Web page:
The Football Association is cracking down on dissent against referees and linesmen this season with a fine for any club when two or more players confront an official.
The measure will be introduced in the hope that it will combat a problem the FA believes harms the integrity of the game and sets a bad example to young players.
It means that English football is increasingly moving towards a rule similar to rugby union, where only the captains of the two teams are permitted to speak to the referee.
The previous rules on mass confrontation dictated that clubs would face action if three or more players confronted a referee.
That has been reduced to two or more and the rule is also intended to combat the tactical approach to haranguing referees in which different members of the same team surround the referee over the course of the same game.
The standard size of the fines is likely to be between £20,000 and £30,000 in the Premier League, with increases if a club reoffends. The matter was highlighted by the FA chairman, Greg Dyke, last season after a notable increase in the offences. By March there had been 29 warnings over the 2014-15 season for the offence of surrounding officials compared with 14 at the same stage the previous year.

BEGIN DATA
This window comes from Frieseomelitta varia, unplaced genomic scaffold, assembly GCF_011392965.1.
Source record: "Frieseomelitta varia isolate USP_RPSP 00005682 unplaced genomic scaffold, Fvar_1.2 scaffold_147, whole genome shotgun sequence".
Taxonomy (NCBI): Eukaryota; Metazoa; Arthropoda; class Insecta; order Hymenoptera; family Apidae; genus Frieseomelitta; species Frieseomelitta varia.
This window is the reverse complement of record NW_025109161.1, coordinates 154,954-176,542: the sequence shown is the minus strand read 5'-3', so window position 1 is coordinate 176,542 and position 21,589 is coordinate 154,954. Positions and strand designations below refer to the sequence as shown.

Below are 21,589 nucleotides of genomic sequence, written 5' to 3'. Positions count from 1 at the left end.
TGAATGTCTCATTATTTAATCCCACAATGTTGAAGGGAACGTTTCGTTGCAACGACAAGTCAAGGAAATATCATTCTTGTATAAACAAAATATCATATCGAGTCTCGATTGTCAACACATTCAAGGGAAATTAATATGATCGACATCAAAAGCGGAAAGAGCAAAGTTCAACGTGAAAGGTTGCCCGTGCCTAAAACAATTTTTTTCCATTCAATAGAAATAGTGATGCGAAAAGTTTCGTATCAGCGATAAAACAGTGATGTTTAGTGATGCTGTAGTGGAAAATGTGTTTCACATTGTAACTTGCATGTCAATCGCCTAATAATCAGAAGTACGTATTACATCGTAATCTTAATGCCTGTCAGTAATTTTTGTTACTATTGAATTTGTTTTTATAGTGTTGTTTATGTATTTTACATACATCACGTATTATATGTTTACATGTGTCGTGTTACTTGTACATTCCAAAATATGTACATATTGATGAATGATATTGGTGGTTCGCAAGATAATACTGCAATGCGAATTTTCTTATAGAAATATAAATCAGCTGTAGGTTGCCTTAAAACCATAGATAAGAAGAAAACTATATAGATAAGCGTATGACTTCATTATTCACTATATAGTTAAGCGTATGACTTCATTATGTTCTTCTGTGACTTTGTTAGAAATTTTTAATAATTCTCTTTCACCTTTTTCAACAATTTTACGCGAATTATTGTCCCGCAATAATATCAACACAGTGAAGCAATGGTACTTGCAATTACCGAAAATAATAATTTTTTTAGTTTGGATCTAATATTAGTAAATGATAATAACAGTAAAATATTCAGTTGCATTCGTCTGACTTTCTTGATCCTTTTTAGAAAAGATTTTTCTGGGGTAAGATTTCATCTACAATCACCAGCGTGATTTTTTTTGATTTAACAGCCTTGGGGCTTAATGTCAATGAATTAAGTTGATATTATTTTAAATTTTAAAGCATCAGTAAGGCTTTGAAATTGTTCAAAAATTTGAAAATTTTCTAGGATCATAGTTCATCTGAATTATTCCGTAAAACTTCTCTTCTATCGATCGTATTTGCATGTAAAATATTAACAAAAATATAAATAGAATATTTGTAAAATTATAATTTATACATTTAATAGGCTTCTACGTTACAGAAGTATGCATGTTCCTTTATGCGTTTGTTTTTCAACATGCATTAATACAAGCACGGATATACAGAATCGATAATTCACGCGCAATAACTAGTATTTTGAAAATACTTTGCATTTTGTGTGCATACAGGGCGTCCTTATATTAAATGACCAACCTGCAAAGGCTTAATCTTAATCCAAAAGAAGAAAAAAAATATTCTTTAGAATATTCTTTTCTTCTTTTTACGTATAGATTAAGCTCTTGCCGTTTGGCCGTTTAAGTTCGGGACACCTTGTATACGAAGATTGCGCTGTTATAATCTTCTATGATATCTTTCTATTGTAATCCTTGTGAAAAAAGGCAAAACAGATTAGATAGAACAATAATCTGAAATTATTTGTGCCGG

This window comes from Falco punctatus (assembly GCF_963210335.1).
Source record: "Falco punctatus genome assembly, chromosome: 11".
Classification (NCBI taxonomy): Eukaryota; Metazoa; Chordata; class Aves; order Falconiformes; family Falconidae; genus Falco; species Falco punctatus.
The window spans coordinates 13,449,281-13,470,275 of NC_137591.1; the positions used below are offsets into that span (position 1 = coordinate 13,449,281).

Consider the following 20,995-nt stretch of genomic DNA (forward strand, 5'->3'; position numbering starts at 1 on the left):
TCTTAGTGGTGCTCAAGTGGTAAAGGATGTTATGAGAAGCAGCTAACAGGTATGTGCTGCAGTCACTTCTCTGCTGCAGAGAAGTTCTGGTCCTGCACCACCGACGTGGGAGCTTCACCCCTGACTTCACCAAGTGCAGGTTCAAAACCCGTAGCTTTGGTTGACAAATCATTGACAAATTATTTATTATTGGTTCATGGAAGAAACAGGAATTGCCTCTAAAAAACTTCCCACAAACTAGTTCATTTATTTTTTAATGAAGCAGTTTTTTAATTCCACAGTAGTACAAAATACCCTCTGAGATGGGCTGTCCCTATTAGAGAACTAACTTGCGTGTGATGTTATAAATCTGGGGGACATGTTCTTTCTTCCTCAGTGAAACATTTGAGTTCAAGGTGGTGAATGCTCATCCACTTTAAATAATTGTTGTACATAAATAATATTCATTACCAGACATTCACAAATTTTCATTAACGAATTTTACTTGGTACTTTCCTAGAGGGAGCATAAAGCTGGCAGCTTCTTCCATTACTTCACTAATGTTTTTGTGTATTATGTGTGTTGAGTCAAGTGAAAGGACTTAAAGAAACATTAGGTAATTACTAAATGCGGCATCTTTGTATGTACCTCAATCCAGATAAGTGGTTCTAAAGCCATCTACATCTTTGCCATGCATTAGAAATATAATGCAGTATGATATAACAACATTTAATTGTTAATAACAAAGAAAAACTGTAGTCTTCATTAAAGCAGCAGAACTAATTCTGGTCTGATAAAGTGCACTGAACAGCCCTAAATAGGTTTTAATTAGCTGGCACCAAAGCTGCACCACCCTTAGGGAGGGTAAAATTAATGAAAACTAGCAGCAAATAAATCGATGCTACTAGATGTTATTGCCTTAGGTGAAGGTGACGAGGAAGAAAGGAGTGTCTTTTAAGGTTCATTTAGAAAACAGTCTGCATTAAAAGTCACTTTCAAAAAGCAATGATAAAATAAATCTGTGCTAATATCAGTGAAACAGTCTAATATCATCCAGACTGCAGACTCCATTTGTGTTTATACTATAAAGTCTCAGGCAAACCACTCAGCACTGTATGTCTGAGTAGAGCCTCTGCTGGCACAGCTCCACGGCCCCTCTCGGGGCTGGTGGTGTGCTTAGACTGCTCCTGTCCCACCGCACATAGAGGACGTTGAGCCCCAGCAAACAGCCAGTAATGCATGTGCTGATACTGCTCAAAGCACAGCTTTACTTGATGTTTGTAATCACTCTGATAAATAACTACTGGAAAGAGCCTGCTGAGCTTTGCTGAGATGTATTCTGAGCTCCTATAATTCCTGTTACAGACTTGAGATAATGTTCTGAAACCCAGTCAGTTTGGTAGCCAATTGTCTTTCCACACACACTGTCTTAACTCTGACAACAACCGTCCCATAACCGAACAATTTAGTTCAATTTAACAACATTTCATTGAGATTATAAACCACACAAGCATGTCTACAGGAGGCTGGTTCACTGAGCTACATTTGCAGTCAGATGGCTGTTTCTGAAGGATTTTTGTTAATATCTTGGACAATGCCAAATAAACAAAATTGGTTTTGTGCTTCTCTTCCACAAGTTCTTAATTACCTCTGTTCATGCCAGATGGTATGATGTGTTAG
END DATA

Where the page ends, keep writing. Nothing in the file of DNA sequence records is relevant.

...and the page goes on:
The issue came to prominence once again in March when nine of Chelsea’s players pressured the Dutch referee Bjorn Kuipers to send off Zlatan Ibrahimovic in the second leg of the Champions League last 16 tie against Paris Saint-Germain.
Ibrahimovic, the Sweden forward, subsequently described the Chelsea players involved as “babies”.
Chelsea were also charged for surrounding the referee and failing to control their players in a home game against Everton in February.
Queen’s Park Rangers and West Ham United were among other clubs who broke that rule during the season.